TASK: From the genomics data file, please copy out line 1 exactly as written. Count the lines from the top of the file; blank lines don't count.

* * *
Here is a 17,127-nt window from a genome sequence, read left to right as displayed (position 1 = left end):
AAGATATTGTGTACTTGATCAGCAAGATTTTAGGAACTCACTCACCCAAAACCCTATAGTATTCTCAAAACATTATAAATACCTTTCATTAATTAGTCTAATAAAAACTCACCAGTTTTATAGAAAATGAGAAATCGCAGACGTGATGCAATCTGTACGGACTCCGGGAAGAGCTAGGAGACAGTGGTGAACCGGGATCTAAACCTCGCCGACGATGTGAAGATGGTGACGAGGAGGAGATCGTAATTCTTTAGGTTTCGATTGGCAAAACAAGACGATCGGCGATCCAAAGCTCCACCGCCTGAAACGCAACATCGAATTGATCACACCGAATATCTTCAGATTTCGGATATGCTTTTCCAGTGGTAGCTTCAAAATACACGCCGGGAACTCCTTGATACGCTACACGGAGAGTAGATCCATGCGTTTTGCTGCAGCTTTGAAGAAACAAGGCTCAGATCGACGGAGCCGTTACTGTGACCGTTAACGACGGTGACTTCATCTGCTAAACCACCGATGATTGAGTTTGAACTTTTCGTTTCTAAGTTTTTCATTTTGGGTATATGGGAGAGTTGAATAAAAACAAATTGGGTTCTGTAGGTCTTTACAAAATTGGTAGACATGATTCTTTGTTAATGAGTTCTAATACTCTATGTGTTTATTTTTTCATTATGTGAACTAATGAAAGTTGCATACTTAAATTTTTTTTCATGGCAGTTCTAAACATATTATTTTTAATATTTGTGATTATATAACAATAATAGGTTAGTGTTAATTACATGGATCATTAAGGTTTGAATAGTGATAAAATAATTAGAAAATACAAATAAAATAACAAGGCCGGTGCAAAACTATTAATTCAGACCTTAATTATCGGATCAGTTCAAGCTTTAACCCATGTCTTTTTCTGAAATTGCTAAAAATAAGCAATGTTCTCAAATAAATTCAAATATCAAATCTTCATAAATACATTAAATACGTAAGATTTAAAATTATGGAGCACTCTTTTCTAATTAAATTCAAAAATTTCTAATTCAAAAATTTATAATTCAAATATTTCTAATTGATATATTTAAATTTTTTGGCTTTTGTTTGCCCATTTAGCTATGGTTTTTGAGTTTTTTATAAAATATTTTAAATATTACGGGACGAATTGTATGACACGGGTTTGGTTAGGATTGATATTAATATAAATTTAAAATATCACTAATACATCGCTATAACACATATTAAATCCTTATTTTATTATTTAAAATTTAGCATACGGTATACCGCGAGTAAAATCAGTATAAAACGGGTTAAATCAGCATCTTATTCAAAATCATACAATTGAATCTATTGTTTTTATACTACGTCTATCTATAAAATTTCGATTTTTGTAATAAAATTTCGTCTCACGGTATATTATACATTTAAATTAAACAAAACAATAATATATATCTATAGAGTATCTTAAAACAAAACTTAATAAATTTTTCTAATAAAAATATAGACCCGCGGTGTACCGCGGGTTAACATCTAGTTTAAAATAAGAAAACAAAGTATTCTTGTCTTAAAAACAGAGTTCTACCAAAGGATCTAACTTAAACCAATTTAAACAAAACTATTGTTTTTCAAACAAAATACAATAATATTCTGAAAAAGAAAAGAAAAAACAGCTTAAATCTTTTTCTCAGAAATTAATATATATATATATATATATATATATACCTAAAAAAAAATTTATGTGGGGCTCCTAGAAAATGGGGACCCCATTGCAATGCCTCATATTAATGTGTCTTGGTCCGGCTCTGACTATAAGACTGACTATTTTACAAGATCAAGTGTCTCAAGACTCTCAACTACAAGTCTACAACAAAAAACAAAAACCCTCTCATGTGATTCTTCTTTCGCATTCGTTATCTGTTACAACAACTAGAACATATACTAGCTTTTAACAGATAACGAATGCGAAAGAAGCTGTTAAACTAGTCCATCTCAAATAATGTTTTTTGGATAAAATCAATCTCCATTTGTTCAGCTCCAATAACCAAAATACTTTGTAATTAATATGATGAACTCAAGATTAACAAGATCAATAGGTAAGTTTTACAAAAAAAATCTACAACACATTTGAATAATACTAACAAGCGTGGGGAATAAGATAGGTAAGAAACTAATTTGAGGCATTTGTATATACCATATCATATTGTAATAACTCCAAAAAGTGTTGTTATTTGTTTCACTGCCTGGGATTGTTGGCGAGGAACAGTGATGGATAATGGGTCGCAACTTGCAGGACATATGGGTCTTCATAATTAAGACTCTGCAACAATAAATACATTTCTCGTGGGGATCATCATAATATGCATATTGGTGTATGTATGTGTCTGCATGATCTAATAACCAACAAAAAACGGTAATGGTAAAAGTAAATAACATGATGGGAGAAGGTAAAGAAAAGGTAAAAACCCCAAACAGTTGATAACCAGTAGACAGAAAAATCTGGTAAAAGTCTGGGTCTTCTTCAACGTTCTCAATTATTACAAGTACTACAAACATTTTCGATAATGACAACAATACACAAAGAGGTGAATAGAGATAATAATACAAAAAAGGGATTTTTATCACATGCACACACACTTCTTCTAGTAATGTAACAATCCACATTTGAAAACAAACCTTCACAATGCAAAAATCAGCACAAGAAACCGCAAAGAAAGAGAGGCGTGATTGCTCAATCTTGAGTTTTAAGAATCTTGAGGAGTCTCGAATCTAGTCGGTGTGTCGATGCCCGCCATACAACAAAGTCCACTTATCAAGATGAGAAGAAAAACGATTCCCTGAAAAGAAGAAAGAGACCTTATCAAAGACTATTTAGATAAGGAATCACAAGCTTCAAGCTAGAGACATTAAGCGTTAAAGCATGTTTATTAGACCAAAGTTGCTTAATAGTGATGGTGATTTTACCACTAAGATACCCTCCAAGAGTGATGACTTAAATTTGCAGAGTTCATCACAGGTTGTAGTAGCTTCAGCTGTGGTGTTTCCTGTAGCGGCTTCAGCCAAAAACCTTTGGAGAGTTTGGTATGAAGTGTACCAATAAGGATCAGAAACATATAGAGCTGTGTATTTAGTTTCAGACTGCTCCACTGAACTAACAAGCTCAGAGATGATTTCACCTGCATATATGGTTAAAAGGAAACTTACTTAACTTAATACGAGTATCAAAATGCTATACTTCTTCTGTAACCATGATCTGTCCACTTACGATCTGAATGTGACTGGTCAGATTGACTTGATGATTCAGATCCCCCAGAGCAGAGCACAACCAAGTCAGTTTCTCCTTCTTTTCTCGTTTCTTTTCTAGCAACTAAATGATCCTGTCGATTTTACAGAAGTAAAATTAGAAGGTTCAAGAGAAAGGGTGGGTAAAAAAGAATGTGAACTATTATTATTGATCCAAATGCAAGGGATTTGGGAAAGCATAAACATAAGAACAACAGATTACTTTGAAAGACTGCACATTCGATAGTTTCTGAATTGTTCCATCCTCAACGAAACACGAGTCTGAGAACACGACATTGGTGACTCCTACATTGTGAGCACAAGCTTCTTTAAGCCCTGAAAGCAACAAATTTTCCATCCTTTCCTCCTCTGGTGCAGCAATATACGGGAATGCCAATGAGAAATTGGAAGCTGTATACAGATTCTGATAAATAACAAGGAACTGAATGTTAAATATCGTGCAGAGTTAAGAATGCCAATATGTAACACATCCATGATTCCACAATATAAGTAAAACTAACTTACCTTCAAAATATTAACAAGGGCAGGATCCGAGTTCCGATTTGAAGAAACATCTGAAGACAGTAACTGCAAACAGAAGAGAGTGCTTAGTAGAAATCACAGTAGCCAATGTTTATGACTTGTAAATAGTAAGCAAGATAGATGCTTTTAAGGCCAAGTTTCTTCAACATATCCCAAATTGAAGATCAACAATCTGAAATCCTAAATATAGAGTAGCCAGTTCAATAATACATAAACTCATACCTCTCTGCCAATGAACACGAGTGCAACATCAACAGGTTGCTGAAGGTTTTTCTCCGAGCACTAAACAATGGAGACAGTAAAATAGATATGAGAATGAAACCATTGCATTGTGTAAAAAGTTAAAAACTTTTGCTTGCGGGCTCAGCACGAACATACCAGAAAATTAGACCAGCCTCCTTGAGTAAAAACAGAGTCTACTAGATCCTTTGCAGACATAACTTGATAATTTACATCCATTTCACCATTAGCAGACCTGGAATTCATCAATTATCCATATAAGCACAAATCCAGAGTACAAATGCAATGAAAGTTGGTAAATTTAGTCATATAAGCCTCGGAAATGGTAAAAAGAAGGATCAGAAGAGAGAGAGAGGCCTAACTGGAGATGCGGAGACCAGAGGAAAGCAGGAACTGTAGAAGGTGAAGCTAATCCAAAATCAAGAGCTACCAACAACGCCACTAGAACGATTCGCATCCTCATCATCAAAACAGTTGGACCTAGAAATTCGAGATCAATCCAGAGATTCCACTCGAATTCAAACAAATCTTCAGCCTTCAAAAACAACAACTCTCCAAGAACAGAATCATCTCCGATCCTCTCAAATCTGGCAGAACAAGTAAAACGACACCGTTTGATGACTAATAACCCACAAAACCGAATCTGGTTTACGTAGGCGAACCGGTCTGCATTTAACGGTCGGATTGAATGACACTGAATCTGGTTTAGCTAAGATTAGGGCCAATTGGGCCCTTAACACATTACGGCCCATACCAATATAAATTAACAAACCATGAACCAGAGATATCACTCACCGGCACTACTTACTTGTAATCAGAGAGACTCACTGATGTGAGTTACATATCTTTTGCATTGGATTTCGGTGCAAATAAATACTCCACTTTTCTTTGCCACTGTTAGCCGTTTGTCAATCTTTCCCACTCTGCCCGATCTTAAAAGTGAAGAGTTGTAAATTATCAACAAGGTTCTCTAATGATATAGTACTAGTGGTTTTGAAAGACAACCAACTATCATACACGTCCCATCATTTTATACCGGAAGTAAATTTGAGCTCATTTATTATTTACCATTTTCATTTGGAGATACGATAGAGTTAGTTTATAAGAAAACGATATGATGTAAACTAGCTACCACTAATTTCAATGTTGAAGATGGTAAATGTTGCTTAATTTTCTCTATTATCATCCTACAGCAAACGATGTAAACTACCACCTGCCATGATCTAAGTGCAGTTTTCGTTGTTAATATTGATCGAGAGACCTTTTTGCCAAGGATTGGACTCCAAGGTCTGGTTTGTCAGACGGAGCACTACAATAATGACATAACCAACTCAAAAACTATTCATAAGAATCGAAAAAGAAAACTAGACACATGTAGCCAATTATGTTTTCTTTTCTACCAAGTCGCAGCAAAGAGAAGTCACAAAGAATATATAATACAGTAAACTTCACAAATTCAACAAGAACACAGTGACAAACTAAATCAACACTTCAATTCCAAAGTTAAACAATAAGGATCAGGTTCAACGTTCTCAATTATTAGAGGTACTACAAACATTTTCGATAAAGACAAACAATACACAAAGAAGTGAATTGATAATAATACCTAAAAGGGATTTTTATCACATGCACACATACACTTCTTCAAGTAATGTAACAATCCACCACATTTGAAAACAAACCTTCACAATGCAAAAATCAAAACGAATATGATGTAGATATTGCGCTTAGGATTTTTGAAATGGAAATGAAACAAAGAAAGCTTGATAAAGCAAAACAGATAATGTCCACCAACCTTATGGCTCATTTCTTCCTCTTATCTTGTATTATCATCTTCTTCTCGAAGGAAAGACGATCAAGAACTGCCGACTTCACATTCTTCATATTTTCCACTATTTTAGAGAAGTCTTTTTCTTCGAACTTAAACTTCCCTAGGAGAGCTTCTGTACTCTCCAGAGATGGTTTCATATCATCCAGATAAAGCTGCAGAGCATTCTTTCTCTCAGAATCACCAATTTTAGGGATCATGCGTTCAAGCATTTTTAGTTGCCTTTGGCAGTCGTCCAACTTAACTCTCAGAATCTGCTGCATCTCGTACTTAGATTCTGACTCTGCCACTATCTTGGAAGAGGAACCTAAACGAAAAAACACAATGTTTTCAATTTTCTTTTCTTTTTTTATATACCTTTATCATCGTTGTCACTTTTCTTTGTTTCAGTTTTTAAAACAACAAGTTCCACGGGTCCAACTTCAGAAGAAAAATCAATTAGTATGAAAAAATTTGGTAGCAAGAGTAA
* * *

Here is a 17,127-nt window from a genome sequence, read left to right as displayed (position 1 = left end):